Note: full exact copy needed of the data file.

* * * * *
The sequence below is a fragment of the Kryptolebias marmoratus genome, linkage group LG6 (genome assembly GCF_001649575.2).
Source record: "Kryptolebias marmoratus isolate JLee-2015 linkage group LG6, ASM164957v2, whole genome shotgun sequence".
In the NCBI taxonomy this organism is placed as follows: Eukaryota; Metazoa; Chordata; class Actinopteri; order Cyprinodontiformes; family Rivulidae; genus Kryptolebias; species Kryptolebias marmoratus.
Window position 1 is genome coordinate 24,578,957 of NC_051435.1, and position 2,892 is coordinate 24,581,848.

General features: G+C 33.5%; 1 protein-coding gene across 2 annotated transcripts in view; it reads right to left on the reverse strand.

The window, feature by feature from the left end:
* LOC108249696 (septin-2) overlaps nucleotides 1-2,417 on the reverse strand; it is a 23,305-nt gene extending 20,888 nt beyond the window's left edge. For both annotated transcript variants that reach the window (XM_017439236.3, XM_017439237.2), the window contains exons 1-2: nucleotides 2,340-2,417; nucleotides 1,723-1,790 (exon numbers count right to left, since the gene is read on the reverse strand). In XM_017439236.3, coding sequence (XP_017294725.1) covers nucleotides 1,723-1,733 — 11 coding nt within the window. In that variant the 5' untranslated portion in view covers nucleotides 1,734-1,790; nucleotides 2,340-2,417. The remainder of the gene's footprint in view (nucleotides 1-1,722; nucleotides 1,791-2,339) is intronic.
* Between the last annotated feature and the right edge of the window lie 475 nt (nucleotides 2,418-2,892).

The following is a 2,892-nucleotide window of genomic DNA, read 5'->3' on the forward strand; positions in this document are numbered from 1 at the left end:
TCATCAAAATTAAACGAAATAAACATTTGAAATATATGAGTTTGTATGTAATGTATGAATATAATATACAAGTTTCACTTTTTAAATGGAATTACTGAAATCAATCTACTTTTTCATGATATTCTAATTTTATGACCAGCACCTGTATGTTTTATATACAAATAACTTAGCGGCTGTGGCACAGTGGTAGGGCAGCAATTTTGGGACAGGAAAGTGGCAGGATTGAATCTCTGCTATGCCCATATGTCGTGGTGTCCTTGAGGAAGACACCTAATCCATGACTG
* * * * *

The sequence below is a fragment of the Kryptolebias marmoratus genome, linkage group LG6 (genome assembly GCF_001649575.2).
Source record: "Kryptolebias marmoratus isolate JLee-2015 linkage group LG6, ASM164957v2, whole genome shotgun sequence".
In the NCBI taxonomy this organism is placed as follows: Eukaryota; Metazoa; Chordata; class Actinopteri; order Cyprinodontiformes; family Rivulidae; genus Kryptolebias; species Kryptolebias marmoratus.
Window position 1 is genome coordinate 24,578,957 of NC_051435.1, and position 2,892 is coordinate 24,581,848.

General features: G+C 33.5%; 1 protein-coding gene across 2 annotated transcripts in view; it reads right to left on the reverse strand.

The window, feature by feature from the left end:
* LOC108249696 (septin-2) overlaps nucleotides 1-2,417 on the reverse strand; it is a 23,305-nt gene extending 20,888 nt beyond the window's left edge. For both annotated transcript variants that reach the window (XM_017439236.3, XM_017439237.2), the window contains exons 1-2: nucleotides 2,340-2,417; nucleotides 1,723-1,790 (exon numbers count right to left, since the gene is read on the reverse strand). In XM_017439236.3, coding sequence (XP_017294725.1) covers nucleotides 1,723-1,733 — 11 coding nt within the window. In that variant the 5' untranslated portion in view covers nucleotides 1,734-1,790; nucleotides 2,340-2,417. The remainder of the gene's footprint in view (nucleotides 1-1,722; nucleotides 1,791-2,339) is intronic.
* Between the last annotated feature and the right edge of the window lie 475 nt (nucleotides 2,418-2,892).

The following is a 2,892-nucleotide window of genomic DNA, read 5'->3' on the forward strand; positions in this document are numbered from 1 at the left end:
TCATCAAAATTAAACGAAATAAACATTTGAAATATATGAGTTTGTATGTAATGTATGAATATAATATACAAGTTTCACTTTTTAAATGGAATTACTGAAATCAATCTACTTTTTCATGATATTCTAATTTTATGACCAGCACCTGTATGTTTTATATACAAATAACTTAGCGGCTGTGGCACAGTGGTAGGGCAGCAATTTTGGGACAGGAAAGTGGCAGGATTGAATCTCTGCTATGCCCATATGTCGTGGTGTCCTTGAGGAAGACACCTAATCCATGACTG